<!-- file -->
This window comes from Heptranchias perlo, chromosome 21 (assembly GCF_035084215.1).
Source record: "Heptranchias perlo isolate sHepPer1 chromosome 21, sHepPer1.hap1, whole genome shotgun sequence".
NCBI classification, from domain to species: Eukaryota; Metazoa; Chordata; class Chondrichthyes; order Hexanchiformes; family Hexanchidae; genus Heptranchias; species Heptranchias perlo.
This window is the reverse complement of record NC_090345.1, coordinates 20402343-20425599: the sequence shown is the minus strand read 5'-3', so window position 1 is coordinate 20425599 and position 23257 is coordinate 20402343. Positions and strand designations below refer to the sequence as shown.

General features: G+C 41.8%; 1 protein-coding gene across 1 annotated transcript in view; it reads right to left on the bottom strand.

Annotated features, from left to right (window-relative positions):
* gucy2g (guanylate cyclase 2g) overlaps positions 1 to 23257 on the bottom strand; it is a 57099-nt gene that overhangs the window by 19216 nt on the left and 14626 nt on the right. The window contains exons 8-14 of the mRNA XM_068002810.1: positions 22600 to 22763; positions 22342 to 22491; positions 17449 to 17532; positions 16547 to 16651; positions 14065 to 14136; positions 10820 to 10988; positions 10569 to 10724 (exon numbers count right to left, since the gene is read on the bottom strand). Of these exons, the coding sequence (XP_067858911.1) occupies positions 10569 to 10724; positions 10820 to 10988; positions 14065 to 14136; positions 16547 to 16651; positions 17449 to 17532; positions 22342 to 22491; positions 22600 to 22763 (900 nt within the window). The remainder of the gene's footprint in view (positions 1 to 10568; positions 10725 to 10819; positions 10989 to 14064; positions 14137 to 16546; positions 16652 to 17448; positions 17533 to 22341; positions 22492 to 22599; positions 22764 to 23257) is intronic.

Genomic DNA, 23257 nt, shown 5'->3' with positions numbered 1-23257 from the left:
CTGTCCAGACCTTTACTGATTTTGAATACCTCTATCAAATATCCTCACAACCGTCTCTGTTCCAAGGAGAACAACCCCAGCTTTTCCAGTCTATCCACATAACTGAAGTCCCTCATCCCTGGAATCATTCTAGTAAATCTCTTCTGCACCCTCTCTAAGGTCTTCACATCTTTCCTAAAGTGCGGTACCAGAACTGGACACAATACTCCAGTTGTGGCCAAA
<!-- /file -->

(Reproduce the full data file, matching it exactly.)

This window comes from Heptranchias perlo, chromosome 21 (assembly GCF_035084215.1).
Source record: "Heptranchias perlo isolate sHepPer1 chromosome 21, sHepPer1.hap1, whole genome shotgun sequence".
NCBI classification, from domain to species: Eukaryota; Metazoa; Chordata; class Chondrichthyes; order Hexanchiformes; family Hexanchidae; genus Heptranchias; species Heptranchias perlo.
This window is the reverse complement of record NC_090345.1, coordinates 20402343-20425599: the sequence shown is the minus strand read 5'-3', so window position 1 is coordinate 20425599 and position 23257 is coordinate 20402343. Positions and strand designations below refer to the sequence as shown.

General features: G+C 41.8%; 1 protein-coding gene across 1 annotated transcript in view; it reads right to left on the bottom strand.

Annotated features, from left to right (window-relative positions):
* gucy2g (guanylate cyclase 2g) overlaps positions 1 to 23257 on the bottom strand; it is a 57099-nt gene that overhangs the window by 19216 nt on the left and 14626 nt on the right. The window contains exons 8-14 of the mRNA XM_068002810.1: positions 22600 to 22763; positions 22342 to 22491; positions 17449 to 17532; positions 16547 to 16651; positions 14065 to 14136; positions 10820 to 10988; positions 10569 to 10724 (exon numbers count right to left, since the gene is read on the bottom strand). Of these exons, the coding sequence (XP_067858911.1) occupies positions 10569 to 10724; positions 10820 to 10988; positions 14065 to 14136; positions 16547 to 16651; positions 17449 to 17532; positions 22342 to 22491; positions 22600 to 22763 (900 nt within the window). The remainder of the gene's footprint in view (positions 1 to 10568; positions 10725 to 10819; positions 10989 to 14064; positions 14137 to 16546; positions 16652 to 17448; positions 17533 to 22341; positions 22492 to 22599; positions 22764 to 23257) is intronic.

Genomic DNA, 23257 nt, shown 5'->3' with positions numbered 1-23257 from the left:
CTGTCCAGACCTTTACTGATTTTGAATACCTCTATCAAATATCCTCACAACCGTCTCTGTTCCAAGGAGAACAACCCCAGCTTTTCCAGTCTATCCACATAACTGAAGTCCCTCATCCCTGGAATCATTCTAGTAAATCTCTTCTGCACCCTCTCTAAGGTCTTCACATCTTTCCTAAAGTGCGGTACCAGAACTGGACACAATACTCCAGTTGTGGCCAAA